Saturday salon 7/4

1. Turnbull faces the music on Newspoll

Malcolm Turnbull got an unexpected surprise when Fairfax-Ipsos cheekily inserted a poll to gazump Newspoll by a few days. It had good news for Turnbull. By the usual method of allocating preferences according to flows at the last election the LNP was behind 48-52 TPP. However, when preferences were allocated as those polled indicated they would vote, the result was 50-50.

However Poll Bludger points out that the sample was only 1146, instead of the usual 1400.

Fairfax-Ipsos also said 62% reckon the Liberals should stick with Turnbull. Only 28% think he should be dumped.

There is little doubt that Abbott and his mates are making a special effort to unsettle Turnbull. We have the Monash Forum to promote coal, and the Pollie Pedal through the La Trobe Valley. Julie Owens, Labor member for Parramatta, has been on these pedals in the past, and tells Patricia Karvelas just how political they are.

At time of writing Newspoll has just appeared and it’s 52-48 to Labor. Turnbull will be happy with that, as he will think he can win from there.

There is some encouragement for Bill Shorten as he has narrowed the ‘better PM’ poll to 36 to 38.

Essential Report on 27 March also narrowed to 52-48 in favour of Labor, from 54-46 a fortnight earlier.

2. In the Land of the Free

Quite a lot has been happening in the Land of the Free. There is little doubt that President Trump would feel more free if he could wish away the investigations about collusion with Russia being undertaken by Robert Mueller.

    Multiple aides to the President continue to describe him as obsessed with the Russia investigation, becoming increasingly agitated as details about the probe emerge. Trump feels the investigation undermines his presidency and has grown increasingly bitter that it has not yet concluded, the aides have said.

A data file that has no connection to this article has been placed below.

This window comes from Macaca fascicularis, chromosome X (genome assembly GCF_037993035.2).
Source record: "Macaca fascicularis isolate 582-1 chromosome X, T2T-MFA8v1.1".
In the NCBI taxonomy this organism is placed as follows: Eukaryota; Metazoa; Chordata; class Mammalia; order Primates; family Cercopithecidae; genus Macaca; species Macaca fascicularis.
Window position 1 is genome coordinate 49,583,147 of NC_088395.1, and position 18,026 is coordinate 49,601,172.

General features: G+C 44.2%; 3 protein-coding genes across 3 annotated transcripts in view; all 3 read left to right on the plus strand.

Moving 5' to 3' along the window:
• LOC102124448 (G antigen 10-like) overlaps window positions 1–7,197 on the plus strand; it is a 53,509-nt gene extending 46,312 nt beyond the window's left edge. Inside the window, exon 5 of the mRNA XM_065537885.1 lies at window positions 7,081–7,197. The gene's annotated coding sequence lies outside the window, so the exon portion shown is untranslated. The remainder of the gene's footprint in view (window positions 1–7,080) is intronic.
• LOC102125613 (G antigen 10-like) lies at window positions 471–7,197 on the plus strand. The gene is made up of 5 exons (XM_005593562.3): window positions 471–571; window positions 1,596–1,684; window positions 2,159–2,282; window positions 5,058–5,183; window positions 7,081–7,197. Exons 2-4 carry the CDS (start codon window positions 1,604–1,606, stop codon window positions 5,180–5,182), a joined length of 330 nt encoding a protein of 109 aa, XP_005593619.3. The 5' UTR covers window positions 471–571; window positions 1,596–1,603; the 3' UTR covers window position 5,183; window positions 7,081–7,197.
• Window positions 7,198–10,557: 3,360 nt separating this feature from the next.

Mueller’s mob have already laid charges on 19 people and problem is that Mueller wants to have a chat with Trump.

At least five major law firms have been invited to help Trump navigate the Mueller investigation. All have declined.

    Deliberations over an interview with Mueller have proceeded amid tumult within the President’s legal team. Midway through March, the lead lawyer, John Dowd, resigned amid disagreements with the President and increased scrutiny in the probe. That’s left Jay Sekulow, an outside attorney, and Cobb, who works in the White House, as the remaining lawyers representing the President in this matter.

3. American teachers fired up over pay

If you look at international comparisons, apart from learning that Luxembourg is the place to be, American teachers do a bit better or a bit worse that the OECD average. That last one, however, shows American teachers earning about 70% as much as similarly educated workers.

The real problem, hover, is that within the US there is enormous variety:

    While kids enjoy their summer vacations, most teachers are still working. Why? Because many across the U.S. are struggling to make ends meet.

    In fact, the amount teachers make can vary greatly by state. According to the Bureau of Labor Statistics, the lowest 10 percent of high school teachers earn less than $38,180 and the highest 10 percent earn more than $92,920.

In Kansas the state supreme court recently rule that “public spending on education was unconstitutionally low”. It’s not just teachers salaries, of course, it’s buildings and the whole fabric of educational resourcing. Ironically, I understand the states doing worst are Republican states obsessed with small government.

You might say that people are getting what they voted for.